A ton of workers at Marriott are striking right now, and the pain they're feeling makes it understandable. I was at AppSec USA and saw them downtown. What's so remarkable about this is that the general public, and the media, don't seem to understand how bad this problem actually is. The problem isn't the companies: the problem is that companies aren't there to provide jobs. It's not their purpose. If they could deliver all their services with just one person—the CEO—they would. And it would be ok for them to do so. And if a company has always had 100 employees, but they find a way to do their work with 10 employees instead, that's not their fault. Because it's nobody's fault. Nobody actually owes anyone a job. That's what people don't understand. Hell, this didn't even sink in for me until like 10 years ago. It blew me away, and then it scared the crap out of me. Basically, we're looking at a world where the only reason people have money to support their families is that companies haven't yet figured out how to automate their employees' jobs. And they're investing millions upon millions of dollars to do exactly that. Where does the anger belong? Who are we supposed to be mad at? The companies? No. The government? No. The name of this pain is technological progress. We need to rapidly prepare for a world where most people working are no longer useful. As Harari calls it, The Useless Class. There is no greater threat right now to the American way of life, or to societal stability, than this. It's something we can deal with, if we start thinking about it now, and if it happens slowly enough. But I'm worried that people aren't even seeing the actual problem. They blame the companies for not providing jobs, when that's not what they're for. Nobody in the country has a responsibility to provide jobs. It's insane when you think about it. Human workers were only needed because technology wasn't advanced enough, and that's going away soon. It's seriously time to get ready for how this will impact us. And we're still in the denial phase.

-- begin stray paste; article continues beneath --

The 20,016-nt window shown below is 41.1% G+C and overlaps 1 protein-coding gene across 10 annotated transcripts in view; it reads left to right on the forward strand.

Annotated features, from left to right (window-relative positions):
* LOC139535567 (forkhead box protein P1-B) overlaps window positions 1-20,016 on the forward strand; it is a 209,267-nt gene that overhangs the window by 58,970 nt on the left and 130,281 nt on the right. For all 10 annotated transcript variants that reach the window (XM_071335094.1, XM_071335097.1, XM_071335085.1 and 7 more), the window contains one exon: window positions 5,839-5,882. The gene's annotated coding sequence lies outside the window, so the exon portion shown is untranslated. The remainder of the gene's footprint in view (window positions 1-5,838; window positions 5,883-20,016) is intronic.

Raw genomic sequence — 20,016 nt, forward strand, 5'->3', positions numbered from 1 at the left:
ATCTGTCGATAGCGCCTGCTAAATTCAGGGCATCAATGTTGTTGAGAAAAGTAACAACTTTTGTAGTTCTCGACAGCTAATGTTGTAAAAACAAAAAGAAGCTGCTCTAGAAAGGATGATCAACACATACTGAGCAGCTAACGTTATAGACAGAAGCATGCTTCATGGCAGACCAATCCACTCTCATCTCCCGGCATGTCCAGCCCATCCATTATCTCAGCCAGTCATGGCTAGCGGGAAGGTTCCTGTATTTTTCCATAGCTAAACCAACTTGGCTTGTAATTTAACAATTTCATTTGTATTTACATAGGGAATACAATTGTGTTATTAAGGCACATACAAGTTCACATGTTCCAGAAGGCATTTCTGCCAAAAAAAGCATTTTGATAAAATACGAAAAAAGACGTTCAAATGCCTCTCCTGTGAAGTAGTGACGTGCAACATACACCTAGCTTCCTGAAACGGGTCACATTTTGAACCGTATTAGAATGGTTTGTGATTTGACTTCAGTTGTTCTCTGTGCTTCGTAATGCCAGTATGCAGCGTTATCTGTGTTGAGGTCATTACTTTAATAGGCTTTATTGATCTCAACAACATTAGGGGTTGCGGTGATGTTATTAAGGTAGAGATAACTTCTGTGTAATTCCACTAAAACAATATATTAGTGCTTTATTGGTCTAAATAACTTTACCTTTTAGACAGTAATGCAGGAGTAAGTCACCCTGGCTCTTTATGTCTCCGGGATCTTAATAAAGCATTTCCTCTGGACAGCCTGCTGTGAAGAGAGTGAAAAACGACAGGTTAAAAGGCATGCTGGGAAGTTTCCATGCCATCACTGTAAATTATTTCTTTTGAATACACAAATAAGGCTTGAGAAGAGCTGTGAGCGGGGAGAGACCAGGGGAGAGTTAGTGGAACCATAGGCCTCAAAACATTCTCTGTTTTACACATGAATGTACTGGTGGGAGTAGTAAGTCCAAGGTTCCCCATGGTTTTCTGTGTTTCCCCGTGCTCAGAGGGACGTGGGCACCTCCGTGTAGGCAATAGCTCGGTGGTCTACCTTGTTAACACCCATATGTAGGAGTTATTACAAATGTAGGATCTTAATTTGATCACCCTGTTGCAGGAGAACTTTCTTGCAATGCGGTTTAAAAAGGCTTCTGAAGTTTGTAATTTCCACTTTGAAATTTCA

If anything needs a national holiday in a democratic country, it's Voting Day. Link


A visual explainer for every byte of a TLS connection. Link

Data Breach Index seems to be a pretty interesting collection of breach data statistics and trends. Link

This AI can create high-quality anime characters. Link

Steven Pinker's list of recommended books. Link

The Top 10 Web Hacking Techniques of 2017 Link

CERT's list of publically available tool seen in cyberattacks. Link

JoinCap — Merge pcaps together. Link


Currently Reading: Algorithms to Live By, The Blade Itself, Soul of a Machine

Recently Finished: iGen, Brave New World, Creative Selection, The Plot to Destroy Democracy, The Coddling of the American Mind, 

Just Purchased: Elements of a Life

I'm starting to enjoy The Blade Itself, finally. Took a long time to get into. I'm like hours and hours into it, and it's just now starting to come together. I'm having a lot of trouble reading fiction because I feel like all the time I do it could be spent learning something. Currently about 1/4 into the second book in the trilogy.

The Plot to Destroy Democracy was excellent. It's about how Russia—and Putin specifically—are working to build a new white, Christian world leadership structure, lead by Russia. He talks about how Russia penetrated the NRA and how he's helping white Christian governments all over the world to further the overall plan. Read it like a spy novel that's true. It has a bit of left bias in there, but it's easy to look past it since it's coming from a top-tier intelligence official, and because all the solutions are very right leaning.

iGen was an interesting look at today's youth.

Algorithms to Live By is just spectacular. It's basically taking tons of lessons from computer science and showing how you can apply them to one's life to improve how they make decisions. This is a must-read.


If everyone loves you and nobody dislikes you, you're probably being too cautious and passive in life. If everyone dislikes you, you probably need to make changes. Ideally, you'd have a large group of people that love you and respect you, and a small group of haters. As long as most people like you, you should treat haters as a badge.


“The more you get paid, the less likely turning something off and back on again will resolve the issue”.

~ Huxley00